the disappeared sign directs us past
our usual turn and destination
to an island in the archipelago
which we or at least I always knew
was there but had not actually seen
so, finally, we see the maxi-prison
of the great, gross gulag
and turn around only to miss you again
our turning all the more unmarked as we
approach from opposite direction
so we stop, of course, at the gas station
where the owner’s irritated tone points
once more to where we’ve just been

when we finally find the crossroad
and head toward our place of incarceration
I can’t help thinking of all the mostly poor folk
the families of all those mostly poor inmates
as they attempt to keep contact with their loved ones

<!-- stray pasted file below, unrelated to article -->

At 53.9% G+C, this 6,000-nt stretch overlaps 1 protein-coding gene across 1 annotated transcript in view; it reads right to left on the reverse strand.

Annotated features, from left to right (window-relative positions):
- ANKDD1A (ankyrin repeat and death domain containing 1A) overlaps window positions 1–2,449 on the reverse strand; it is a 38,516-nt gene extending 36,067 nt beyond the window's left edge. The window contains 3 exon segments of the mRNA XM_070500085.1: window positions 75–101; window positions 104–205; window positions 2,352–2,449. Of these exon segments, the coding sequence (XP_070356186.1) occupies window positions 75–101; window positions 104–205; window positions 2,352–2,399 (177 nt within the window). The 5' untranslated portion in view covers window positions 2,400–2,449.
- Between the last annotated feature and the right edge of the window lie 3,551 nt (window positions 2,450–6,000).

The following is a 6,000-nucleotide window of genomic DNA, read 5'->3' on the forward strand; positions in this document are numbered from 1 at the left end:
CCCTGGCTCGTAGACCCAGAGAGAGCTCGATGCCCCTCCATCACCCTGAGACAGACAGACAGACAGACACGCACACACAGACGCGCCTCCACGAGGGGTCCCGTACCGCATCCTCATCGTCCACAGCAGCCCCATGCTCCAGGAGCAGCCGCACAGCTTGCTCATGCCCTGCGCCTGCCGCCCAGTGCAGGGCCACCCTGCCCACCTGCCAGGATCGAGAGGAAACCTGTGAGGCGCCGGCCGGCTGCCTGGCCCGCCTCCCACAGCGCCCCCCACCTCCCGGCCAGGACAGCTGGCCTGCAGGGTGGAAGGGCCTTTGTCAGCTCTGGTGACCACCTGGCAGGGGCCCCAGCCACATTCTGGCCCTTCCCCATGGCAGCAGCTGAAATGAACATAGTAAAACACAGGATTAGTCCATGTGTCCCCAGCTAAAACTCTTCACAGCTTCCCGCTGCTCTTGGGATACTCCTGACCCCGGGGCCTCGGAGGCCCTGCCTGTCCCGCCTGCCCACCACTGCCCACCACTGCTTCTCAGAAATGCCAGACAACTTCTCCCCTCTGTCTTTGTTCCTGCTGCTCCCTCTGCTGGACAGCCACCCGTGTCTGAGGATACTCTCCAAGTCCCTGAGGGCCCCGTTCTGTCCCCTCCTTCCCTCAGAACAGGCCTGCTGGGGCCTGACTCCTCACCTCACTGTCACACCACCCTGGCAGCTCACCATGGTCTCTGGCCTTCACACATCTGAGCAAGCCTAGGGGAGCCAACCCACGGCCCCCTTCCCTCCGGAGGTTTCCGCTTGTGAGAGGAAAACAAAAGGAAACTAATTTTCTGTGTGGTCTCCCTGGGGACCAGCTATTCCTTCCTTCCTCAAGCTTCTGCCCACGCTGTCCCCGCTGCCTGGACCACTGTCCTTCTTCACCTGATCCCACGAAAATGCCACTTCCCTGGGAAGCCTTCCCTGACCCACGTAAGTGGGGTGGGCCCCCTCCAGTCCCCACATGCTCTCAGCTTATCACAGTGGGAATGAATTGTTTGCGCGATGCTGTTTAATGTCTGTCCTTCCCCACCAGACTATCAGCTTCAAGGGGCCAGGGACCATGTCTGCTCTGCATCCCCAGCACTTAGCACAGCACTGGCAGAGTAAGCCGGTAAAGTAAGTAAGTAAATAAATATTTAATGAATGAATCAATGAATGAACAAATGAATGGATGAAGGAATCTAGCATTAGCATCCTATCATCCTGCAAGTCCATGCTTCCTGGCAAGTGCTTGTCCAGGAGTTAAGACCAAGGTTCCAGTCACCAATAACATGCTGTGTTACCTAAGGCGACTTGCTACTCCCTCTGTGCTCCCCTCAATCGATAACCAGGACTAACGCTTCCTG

surrounded by fences, barbed wire, and walls
way out here in this suburban labyrinth
so far from their center city homes
where property prices and owners
never wanted institutions of inmates
and now apparently have disappeared
the always barely visible signal
that somewhere, somehow they exist


James Van Looy has been a fixture in Boston’s poetry venues since the 1970s. He is a member of Cosmic Spelunker Theater and has run poetry workshops for Boston area homeless people at Pine Street Inn and St. Francis House since 1992. His work appears weekly in Oddball Magazine.